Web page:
A skill can be best defined as a learned ability to act with determined results with good execution often within a given amount of time, energy, or both. Whilst a lot has been spoken about the “Digital Revolution” and “Industry 4.0” with the chip at the heart of this ongoing paradigm change, the fulcrum of chip design and manufacturing lies in skill development. This skill gap is pertinent not only to our country but also to the rest of the world. It is sometimes also referred to as a ‘talent deficit’ and is a stark reality with increasing demand, geopolitical changes, and the post-pandemic world order. This critical aspect has been rightly identified and accorded importance by the government, industry, and academia in India.
Skilling in Semiconductors and ESDM
Skilling in semiconductors and ESDM requires much greater understanding and therefore goes beyond basic certification. Shortages in this domain are increasing and several long-term remedies will need to be put in place, besides funding and investment. As a direct consequence of this shortage, the growth of the industry would be adversely affected in the times to come. As a top global fintech adapter
, second in terms of internet users
, with the world’s third largest start-up ecosystem and a large consumer base of more than a billion, India is poised to be the digital powerhouse of the future. Skilling, therefore, needs to be the focus as India embarks on a journey to build fabrication plants and compound semiconductors and embraces a high growth rate of the Electronics System Design & Manufacturing (ESDM) industry with a robust edifice of a policy framework.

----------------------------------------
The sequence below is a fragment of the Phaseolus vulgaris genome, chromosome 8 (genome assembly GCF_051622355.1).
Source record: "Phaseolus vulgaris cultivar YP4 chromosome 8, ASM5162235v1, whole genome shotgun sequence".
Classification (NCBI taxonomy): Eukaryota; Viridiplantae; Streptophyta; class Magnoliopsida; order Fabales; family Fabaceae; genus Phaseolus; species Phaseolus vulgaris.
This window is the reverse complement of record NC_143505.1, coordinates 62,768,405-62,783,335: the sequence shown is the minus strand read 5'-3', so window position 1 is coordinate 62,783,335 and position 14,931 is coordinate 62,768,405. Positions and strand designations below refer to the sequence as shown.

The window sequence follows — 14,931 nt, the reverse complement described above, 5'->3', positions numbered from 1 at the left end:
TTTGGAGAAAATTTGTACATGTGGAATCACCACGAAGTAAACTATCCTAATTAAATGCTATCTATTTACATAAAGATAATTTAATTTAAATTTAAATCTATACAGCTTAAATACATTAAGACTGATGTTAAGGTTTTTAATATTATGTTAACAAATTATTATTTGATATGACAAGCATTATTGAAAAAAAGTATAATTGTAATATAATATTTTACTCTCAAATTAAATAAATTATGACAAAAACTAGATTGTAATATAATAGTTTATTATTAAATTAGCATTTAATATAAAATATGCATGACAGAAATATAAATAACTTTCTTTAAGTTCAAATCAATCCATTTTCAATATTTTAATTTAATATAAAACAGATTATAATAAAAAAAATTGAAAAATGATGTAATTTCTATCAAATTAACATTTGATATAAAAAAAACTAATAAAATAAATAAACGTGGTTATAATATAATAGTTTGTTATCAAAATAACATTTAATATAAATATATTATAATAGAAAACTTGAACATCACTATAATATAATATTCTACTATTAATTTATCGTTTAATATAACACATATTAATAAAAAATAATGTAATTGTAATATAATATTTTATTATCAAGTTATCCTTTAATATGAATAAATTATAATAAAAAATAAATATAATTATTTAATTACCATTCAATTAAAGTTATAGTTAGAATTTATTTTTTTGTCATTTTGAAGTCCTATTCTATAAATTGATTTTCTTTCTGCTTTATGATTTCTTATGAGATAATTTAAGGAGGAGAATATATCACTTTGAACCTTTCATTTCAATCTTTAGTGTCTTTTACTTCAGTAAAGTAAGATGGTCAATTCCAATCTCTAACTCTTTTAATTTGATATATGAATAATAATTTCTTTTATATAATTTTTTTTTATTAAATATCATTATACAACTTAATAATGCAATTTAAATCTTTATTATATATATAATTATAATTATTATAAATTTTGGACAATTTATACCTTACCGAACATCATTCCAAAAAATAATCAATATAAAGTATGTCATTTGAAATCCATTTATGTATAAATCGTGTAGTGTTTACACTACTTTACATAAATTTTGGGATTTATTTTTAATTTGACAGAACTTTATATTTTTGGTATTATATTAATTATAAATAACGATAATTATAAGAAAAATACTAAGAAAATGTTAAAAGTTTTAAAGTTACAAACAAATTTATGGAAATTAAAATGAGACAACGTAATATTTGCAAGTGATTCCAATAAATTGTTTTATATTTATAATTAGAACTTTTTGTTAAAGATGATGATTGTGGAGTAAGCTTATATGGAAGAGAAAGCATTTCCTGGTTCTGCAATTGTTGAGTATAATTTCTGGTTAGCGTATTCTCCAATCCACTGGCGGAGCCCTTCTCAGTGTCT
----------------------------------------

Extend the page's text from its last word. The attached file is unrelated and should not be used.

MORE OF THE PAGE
Shortages in this domain are increasing and several long-term remedies will need to be put in place, besides funding and investment. As a direct consequence of this shortage, the growth of the industry would be adversely affected in the times to come.
A layered approach
- In the first layer, the skilling of the workforce in Industrial Training Institutes (ITI), which have been pivotal in providing a skilled workforce in nearly all sectors, needs to be harnessed through several courses in semiconductors and components, consumer electronics, IT hardware, PCB design, communication and broadcasting as well as industrial automation. This layer is manpower-intensive and can have linkages with private institutions which can be funded by corporates, industry associations and CSR funding. This in itself can be the bedrock of a talent pool with a designated yet dynamic syllabus taught in an online or offline format. This layer has inherent mobility and allows a huge population of people to gain expertise, and the same pool can be utilised for the ‘Training the Trainer’ programme wherein trained manpower can augment the training of new entrants seamlessly. Whilst there has been progressive thought and action in this domain, centralised coordination will be a force multiplier in the future.